The West has been China’s financier and enabler, fecklessly comforting ourselves with the gains gotten from cheaper consumer goods, and putting out of mind the long-term pains that await us.
What does the decision to recognize the Ganges and the Yamuna rivers as living entities mean for the construction of the controversial Xayaburi and Don Sahong dams on the Mekong River?
China has a good reason for pushing compliance with the Paris agreement — they don’t have to make any emissions cuts. The Daily Caller quotes Probe International’s Patricia Adams for this report on China’s new “leader” stance in the fight against global warming.
Where do the benefits of free trade and free markets begin? These questions are — in our ideologically driven world — too rarely asked.
While guest of honour at the Namami Brahmaputra river festival, the Dalai Lama spoke of the spiritual link to the Brahmaputra, which originates in his homeland Tibet. China’s blocking of a tributary of the Brahmaputra for the construction of a hydropower project has long been a sore spot in India-China relations. CNN-News18 reports.
Does China see the Trump presidency as a chance to position itself as a world leader in fighting climate change? The Guardian looks at China’s green edge and its troubles at home to make renewables work.
Beijing played the Paris climate agreement for money and kudos. But no country that ratified the agreement was in it to win the war on global warming, says Patricia Adams, executive director of Probe International, in this radio interview with the Australian current affairs program, Counterpoint.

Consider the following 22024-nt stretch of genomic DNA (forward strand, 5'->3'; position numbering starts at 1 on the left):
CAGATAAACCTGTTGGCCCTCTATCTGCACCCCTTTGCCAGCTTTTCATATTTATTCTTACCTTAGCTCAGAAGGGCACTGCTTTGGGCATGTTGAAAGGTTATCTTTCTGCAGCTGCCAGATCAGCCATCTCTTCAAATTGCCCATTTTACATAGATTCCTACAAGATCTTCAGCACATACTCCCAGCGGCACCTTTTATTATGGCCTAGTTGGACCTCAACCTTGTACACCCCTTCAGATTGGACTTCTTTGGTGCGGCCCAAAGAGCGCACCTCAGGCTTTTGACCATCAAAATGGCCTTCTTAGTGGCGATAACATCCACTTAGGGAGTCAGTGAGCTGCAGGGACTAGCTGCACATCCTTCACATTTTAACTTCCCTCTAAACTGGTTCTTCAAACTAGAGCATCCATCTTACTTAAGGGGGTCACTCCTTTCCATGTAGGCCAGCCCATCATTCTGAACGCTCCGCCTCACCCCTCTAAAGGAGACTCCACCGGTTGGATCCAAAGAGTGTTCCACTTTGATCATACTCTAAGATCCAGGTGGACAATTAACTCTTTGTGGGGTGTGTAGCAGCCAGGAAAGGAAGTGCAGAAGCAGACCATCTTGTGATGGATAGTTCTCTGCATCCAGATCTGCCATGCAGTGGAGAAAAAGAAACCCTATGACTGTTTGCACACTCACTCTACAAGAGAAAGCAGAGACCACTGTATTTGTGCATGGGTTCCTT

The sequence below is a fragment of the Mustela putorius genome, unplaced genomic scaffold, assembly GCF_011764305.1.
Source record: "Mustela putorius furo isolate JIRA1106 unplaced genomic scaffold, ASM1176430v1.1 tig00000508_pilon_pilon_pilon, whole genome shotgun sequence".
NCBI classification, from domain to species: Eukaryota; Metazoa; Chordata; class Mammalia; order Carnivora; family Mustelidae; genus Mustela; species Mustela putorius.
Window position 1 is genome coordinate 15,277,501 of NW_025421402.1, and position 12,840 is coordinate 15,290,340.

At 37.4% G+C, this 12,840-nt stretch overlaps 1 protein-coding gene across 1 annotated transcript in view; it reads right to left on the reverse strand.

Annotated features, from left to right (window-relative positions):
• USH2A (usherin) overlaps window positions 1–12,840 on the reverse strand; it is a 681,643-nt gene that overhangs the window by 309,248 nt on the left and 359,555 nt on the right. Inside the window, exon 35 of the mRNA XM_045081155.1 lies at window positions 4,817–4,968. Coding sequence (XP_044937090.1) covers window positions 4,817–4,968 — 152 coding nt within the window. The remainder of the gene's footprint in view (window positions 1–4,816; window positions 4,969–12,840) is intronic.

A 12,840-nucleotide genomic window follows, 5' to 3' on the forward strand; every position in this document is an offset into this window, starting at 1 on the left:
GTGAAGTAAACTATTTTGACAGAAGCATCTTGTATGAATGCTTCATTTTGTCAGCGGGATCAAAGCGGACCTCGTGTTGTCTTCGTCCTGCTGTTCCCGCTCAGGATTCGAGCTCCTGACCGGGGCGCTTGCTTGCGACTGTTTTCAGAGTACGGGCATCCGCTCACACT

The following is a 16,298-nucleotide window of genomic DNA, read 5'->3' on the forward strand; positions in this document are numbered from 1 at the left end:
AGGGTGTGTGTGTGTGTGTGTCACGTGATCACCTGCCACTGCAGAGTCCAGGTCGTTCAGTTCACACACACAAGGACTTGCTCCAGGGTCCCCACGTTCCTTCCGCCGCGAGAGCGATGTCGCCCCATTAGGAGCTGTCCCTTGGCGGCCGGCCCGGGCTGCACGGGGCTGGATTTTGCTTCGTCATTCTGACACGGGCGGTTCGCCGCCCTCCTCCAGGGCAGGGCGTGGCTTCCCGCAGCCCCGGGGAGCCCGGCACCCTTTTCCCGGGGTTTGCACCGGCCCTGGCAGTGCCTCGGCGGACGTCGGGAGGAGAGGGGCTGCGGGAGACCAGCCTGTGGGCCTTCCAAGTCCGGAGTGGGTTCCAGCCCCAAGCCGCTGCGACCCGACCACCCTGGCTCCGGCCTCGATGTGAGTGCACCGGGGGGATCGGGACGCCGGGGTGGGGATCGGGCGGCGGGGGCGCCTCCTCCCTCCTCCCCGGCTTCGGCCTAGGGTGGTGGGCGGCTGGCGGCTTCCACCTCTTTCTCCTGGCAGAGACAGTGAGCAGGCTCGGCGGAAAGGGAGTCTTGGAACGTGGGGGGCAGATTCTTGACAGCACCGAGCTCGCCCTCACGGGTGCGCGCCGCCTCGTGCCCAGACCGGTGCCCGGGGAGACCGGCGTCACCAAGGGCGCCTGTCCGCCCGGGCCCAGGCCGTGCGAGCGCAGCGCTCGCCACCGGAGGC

Taiwan’s first female president, and its most defiantly democratic, faces increased pressure from Beijing over the island’s national identity. Canada’s “quietude” amidst the ongoing squeeze has been noted.
Join us Tuesday, October 11, at 8 PM. Patricia Adams of Probe International will discuss how the Trudeau administration’s willingness to extradite Canadian residents to China will embolden the Chinese government in their widespread crackdown on China’s civil society.
“China uses the death penalty universally, there is no due process, white-collar criminals and others of non-capital crimes are regularly put to death, one way or another, sometimes by neglect, sometimes by torture, mistreatment, by organ harvesting. And in other cases, it is a formal execution… We don’t understand why they are bothering to discuss, or talk, or negotiate at all.” ~ Conservative critic Peter Kent
“Justin Trudeau’s recent statements about considering an extradition treaty with China, a military dictatorship that executes more ‘criminals’ than any other country, and hoping to get a free trade deal with China to double trade by 2025 are both troubling.” Once again, he is showing poor judgment when it comes to China and has done so before. Bill Tieleman for The Tyee.
China’s dam-building spree on the Tibetan Plateau has given Beijing immense leverage as controller of the region’s “blue gold” and with that power comes responsibility. For starters, to permit an open assessment of the impacts of these projects – particularly given the region’s vulnerability to seismic risk – and to share those findings with neighboring countries and the people most directly affected by dam construction upheaval.
This terrific article by the Financial Post echoes the warning signs of an earlier Post piece by Probe International’s Patricia Adams on trade with China and, in particular, China’s state-owned enterprises.
These comments by Tanzanian economics professor Humphrey Moshi serve as quite an indictment of the wayward World Bank. When China — no stranger to poor practices itself — is your “saviour” from bad World Bank policies … The Daily News reports.
This Economist piece doesn’t mince words: foreign aid, it says, “is a mess in almost every way”. Hard-won transparency in aid over the past decade has actually revealed “just how badly things are going”.